Portable devices are commonly used for cooling food, beverages, medications, and other items in and around the home, as well as away from home. In addition, commercial applications of portable coolers include, but not limited to, the shipment of perishable items, the transport of temperature sensitive medicines, samples to laboratories and the transport of donor organs to medical facilities. Many coolers used for such purposes are non-electric and configured to use wet ice as the primary means of temperature regulation. However, to store items longer than a day and ensure adequate temperature regulation for the cooler's contents, one must repeatedly drain from the cooler a large majority of the surplus water created from the melted ice and add a fresh supply of wet ice. This process is time consuming, messy, does not provide a uniform temperature for the cooler contents over an extended period of time, has the potential to soak and ruin inadequately protected items in the cooler that are adversely affected by water, and requires a renewable source of wet ice. Although wet ice is widely available in gas stations, motels, convenience stores, restaurants, and similar commercial establishments, when temperatures surrounding the cooler are significantly elevated, the refilling of such coolers with fresh supplies of wet ice may be needed more than once a day to maintain the temperature of their contents below a desired level for option consumption and/or spoilage prevention. In the alternative, gel packs and other refreezable pre-packaged products are available for use in coolers instead of wet ice, or in combination therewith. However, to be reused, they have the disadvantage of requiring refreezing in an independent cooling chamber, such as a household freezer, which is not typically available during travel away from home. The amount of cooling time provided depends upon their size and they are rigid which takes up cooler space that otherwise could be devoted to stored items requiring cooling. Further, although the gel packs and other refreezable pre-packaged products are commonly available and eliminate the messiness associated with wet ice, they are not typically large enough to provide temperature regulation for periods longer than are possible with wet ice. It would therefore be useful to have a method of temperature regulation for portable coolers and other portable and non-portable cooling compartments that can maintain lowered temperatures for the contents in the cooling compartments during extended periods of time without refurbishment, maintain a temperature range to protect the contents within a cooling compartment from spoilage, and provide temperature regulation without the mess associated with wet ice and other liquid media, while also providing the ability to cool or freeze contents at a level far below conventional cooling means.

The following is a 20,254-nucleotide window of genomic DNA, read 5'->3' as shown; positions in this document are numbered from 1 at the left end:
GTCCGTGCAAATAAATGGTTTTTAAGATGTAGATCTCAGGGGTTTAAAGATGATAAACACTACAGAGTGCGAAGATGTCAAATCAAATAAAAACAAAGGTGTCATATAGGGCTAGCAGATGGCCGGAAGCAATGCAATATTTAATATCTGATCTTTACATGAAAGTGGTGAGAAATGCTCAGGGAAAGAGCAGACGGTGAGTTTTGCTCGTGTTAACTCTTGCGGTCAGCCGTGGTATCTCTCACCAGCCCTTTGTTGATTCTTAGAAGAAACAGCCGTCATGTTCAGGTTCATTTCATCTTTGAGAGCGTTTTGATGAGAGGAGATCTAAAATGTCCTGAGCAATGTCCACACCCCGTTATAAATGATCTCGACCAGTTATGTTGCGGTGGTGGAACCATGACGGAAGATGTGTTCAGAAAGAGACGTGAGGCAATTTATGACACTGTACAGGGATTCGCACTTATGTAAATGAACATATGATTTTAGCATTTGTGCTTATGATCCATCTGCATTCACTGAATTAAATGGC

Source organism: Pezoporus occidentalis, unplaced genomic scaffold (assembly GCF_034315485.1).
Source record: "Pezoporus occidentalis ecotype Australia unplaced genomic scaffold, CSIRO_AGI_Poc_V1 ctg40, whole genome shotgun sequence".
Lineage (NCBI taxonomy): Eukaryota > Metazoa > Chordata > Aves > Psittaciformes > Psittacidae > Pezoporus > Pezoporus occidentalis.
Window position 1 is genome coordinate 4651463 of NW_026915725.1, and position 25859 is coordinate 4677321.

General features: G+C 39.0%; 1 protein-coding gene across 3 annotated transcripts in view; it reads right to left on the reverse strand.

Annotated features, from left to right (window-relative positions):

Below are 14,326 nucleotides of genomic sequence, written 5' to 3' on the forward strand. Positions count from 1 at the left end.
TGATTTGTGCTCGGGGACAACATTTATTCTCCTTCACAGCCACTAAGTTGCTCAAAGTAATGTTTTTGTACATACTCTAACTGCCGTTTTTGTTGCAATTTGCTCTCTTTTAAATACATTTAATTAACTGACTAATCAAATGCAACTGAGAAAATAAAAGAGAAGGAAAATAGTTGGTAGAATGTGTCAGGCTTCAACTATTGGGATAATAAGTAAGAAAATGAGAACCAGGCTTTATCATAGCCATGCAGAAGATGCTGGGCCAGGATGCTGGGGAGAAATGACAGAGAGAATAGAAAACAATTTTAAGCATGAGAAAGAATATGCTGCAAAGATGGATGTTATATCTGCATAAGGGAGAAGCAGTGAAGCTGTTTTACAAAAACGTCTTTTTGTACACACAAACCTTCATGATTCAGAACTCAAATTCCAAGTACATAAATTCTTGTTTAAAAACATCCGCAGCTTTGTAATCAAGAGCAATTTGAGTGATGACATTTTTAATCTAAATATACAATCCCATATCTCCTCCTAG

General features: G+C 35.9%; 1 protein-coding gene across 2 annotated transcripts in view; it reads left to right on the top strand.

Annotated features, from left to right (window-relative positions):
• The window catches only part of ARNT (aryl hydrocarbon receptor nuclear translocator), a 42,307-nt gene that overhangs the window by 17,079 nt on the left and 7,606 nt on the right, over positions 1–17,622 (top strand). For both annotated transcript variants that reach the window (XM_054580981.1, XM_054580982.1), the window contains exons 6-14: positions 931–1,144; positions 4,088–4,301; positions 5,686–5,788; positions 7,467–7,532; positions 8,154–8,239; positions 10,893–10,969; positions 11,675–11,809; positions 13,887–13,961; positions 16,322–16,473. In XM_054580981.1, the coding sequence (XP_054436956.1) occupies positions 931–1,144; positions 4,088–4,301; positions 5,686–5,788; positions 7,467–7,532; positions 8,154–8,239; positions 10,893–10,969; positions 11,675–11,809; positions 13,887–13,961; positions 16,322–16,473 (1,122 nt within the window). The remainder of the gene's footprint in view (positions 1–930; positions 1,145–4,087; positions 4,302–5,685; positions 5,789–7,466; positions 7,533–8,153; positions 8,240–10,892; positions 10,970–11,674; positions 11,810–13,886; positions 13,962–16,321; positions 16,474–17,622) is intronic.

BRIEF SUMMARY OF THE INVENTION

It is the primary objective of the present invention to provide a system of temperature regulation for portable coolers and other portable and non-portable cooling compartments that can maintain lowered temperatures for the contents therein during extended periods of time without the mess associated with wet ice and other liquid media. It is also an objective of the present invention is to provide a system of temperature regulation for cooling compartments that can be used to maintain the temperatures of contents that are frozen or at temperatures just above freezing. A further objective of the present invention to provide a system of temperature regulation for cooling compartments that maintains a narrow range of temperature during the entire time of its use to protect the contents therein from spoilage. It is also an objective of the present invention is to provide a system of temperature regulation for cooling compartments that is user friendly, environmentally friendly, and requires little monitoring or refurbishment during use. It is a further objective of the present invention to provide a system of temperature regulation for cooling compartments that is made from durable materials and intended for repeated long term use. A further objective of the present invention to provide a system of temperature regulation for cooling compartments that can be employed with reusable and disposable coolers and containers. It is also an objective of the present invention is to provide a system of temperature regulation for cooling compartments that can be permanently built into new cooling compartments or easily retrofit to existing cooling compartments.